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July 6, 2012 News 1 Comment

Practice Fracture and EMR Rights

Physician groups are signing up for EMR technology in a rush in order to meet eligibility deadlines for reimbursement under the HITECH Act. Unfortunately one of the key considerations in the process, the license agreement, is too often seen as a “last step” on the checklist. As I have urged in previous papers and postings, this should not be the case, as many items are overlooked in the push to acquire an EMR, implement, go live, and finally attest to Meaningful Use.

One important issue that is left unaddressed in the supermajority of licenses is transfer rights in the event of a practice split.

By split I do not mean the situation where a physician leaves a practice and the practice remains intact, because in those cases the license stays with the practice. No issue there. The departing doc takes nothing away in terms of license rights.

But when a practice splits and dissolves, what happens with the EMR license? How is data divided and protected? Who is responsible to the vendor for the security and confidentiality of the EMR system?

When licensing EMR technology (or any other type), the practice should negotiate terms for the perhaps unlikely but still possible situation of the practice breakup. The first request to the vendor should be an accommodation permitting the transfer of the license to multiple successor entities in the event of a breakup. Note that this will rarely, if ever, be without additional cost to the subsets of physicians, and many vendors have minimum provider thresholds, all of which is fair. If a vendor does not market customarily below a certain provider level, there is a reason, which is in most cases ongoing cost. They have determined the minimum sustainable level at which a product can be licensed, enhanced, and supported.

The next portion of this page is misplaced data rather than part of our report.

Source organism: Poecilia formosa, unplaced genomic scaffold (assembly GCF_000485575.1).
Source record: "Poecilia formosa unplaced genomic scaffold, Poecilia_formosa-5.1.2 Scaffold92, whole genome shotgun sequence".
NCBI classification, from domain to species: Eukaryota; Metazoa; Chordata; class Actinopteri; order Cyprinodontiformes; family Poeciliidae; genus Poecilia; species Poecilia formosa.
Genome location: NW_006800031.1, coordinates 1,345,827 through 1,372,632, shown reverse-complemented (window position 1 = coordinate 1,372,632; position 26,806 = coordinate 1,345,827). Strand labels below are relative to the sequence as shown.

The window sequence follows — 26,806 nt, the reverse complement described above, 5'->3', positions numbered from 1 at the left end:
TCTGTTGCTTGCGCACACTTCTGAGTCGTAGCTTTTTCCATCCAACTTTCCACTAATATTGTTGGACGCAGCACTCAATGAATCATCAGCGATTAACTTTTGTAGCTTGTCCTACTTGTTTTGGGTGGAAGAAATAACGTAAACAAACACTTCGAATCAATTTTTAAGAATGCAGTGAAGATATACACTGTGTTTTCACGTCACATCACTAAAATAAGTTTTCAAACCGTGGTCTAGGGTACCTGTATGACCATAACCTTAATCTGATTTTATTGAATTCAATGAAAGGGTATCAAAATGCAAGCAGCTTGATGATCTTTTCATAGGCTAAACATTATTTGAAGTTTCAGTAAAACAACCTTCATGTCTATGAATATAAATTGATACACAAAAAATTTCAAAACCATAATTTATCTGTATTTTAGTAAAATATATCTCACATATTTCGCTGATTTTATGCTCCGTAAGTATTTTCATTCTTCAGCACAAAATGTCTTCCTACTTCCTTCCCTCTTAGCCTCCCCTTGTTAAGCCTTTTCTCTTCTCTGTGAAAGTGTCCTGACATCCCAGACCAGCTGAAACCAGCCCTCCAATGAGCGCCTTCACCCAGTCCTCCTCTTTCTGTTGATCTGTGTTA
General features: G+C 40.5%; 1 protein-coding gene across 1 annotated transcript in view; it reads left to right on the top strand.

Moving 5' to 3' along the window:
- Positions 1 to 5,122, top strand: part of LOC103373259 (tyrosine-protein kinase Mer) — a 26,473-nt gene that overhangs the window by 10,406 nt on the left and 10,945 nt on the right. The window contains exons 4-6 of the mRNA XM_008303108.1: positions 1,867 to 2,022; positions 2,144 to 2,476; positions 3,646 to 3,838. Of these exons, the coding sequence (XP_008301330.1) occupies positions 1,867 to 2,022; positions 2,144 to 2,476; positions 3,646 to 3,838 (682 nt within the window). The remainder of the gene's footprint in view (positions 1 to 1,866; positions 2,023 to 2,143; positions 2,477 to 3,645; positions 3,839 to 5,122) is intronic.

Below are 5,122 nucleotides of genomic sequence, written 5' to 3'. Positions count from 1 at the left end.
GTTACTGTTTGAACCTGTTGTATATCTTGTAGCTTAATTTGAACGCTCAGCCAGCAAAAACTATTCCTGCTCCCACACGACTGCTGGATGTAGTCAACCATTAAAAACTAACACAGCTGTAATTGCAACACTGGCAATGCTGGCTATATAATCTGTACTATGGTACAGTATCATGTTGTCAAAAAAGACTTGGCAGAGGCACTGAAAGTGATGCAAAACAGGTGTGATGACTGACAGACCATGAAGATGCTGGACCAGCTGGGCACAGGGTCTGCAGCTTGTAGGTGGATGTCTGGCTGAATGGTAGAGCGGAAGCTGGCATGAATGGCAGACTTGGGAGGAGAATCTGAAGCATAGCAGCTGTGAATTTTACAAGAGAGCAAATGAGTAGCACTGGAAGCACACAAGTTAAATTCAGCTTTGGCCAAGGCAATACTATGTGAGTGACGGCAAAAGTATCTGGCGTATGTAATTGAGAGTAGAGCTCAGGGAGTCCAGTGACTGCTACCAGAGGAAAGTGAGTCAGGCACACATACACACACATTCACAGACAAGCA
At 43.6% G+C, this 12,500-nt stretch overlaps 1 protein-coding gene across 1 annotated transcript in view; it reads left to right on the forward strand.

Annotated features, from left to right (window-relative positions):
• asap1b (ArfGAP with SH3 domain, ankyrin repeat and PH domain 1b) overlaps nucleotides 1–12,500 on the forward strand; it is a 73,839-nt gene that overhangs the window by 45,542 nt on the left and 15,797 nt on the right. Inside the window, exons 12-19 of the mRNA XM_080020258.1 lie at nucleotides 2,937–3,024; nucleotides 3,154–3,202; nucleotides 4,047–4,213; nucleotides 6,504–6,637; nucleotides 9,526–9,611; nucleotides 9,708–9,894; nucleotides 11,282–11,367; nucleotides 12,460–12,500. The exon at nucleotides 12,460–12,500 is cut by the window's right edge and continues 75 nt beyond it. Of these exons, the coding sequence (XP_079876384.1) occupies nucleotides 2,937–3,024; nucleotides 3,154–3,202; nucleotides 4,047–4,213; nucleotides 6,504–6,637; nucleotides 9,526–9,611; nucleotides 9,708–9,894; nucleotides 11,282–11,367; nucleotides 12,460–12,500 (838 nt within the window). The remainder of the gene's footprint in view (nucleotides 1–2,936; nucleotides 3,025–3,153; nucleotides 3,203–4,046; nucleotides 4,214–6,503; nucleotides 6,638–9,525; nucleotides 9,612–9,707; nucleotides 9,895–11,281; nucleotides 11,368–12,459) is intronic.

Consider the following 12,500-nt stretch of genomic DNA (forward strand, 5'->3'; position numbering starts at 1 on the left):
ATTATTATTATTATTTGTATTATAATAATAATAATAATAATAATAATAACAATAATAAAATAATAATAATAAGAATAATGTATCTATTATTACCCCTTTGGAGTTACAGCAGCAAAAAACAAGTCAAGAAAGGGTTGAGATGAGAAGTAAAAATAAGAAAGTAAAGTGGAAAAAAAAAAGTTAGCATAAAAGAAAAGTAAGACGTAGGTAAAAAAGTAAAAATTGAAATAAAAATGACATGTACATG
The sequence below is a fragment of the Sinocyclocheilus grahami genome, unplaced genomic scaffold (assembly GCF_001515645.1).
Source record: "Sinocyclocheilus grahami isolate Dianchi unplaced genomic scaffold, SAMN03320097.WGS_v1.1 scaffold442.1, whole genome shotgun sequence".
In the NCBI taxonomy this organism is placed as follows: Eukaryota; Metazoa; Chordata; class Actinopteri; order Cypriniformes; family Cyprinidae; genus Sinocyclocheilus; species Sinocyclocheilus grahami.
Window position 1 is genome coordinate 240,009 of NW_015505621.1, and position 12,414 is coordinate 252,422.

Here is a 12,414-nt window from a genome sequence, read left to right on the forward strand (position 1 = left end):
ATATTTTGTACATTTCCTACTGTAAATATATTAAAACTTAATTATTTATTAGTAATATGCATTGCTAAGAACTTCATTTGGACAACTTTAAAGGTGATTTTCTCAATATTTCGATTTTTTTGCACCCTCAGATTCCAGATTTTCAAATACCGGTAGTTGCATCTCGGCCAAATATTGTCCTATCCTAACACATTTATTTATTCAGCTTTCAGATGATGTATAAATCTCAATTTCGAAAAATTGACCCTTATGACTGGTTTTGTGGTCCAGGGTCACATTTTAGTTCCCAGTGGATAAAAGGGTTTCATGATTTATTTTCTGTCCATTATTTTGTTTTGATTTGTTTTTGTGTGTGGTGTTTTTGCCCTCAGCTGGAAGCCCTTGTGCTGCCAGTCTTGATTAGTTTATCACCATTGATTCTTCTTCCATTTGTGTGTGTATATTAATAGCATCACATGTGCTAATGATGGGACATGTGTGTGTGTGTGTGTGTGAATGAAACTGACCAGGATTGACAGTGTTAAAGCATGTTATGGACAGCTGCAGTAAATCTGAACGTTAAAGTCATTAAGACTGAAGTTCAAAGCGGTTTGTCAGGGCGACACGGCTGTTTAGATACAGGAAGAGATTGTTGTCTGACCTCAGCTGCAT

That said, the key issue here is the right to split the license should the need arise. No vendor wants to lose a client, and if the vendor can accommodate a license split, they actually increase their client base and revenue stream.

Next on the priority list would be some recognition by the vendor that in the event of a non-subscription-based license split, some accommodation will be made in terms of original license fee investment. (Quick sidebar – I exclude subscription-based systems because there is no upfront, perpetual license fee – it is simply pay as you go.)

With regard to non-subscription license fees, providers should not expect a known, predetermined allowance, as there are too many factors involved. For example, a five-provider license could be split into subsets of providers in 120 different ways, if my math skills are still up to par (5 factorial, or 5 x 4 x 3 x 2 x 1). Now do the math for a 10-provider license and you will be amazed at the number of combinations. Further, if the license is more than five or seven years old, the practice has in all likelihood taken a full depreciation on the initial investment and should keep this in mind.

I suggest that the most you could reasonably request is a statement that the vendor will make an accommodation of some type with regard to license fees, perhaps on a prorated basis allowing for depreciation and subject to the vendor’s minimum provider level. Prior implementation costs and support fees are clearly not eligible, as those services were provided and paid for. However, there may be a savings to be realized if minimal implementation and training are required by the new practices due to the familiarity with the incumbent vendor’s system. There is real incentive to the vendor to move from a single customer to multiple customers, with no sales effort, minimal implementation effort, and increased revenues, both one-time and recurring. The flip side is the customer should not expect to split a single license into multiple licenses and systems with no corresponding increase in fees, especially support fees.

Although not a pleasant topic, the practice breakup is a possibility, and having a pathway for continued use of the subject technology is important. If done up front, it means one less (or smaller) headache should the breakup occur.

Another very important issue is the data in the EMR. If a practice breaks up, what happens with the data? The first issue here is to determine what happens between the physicians with regard to their respective patients’ data. Consider record retention periods and ongoing access to records by patients or former patients. These are not issues for the vendor, and the best time for the practice to address these issues is when the EMR (or other) technology is acquired.